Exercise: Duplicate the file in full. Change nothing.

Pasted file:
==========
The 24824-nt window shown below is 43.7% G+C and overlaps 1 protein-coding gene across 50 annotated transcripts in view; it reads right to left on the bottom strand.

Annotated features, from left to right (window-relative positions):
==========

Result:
The 24824-nt window shown below is 43.7% G+C and overlaps 1 protein-coding gene across 50 annotated transcripts in view; it reads right to left on the bottom strand.

Annotated features, from left to right (window-relative positions):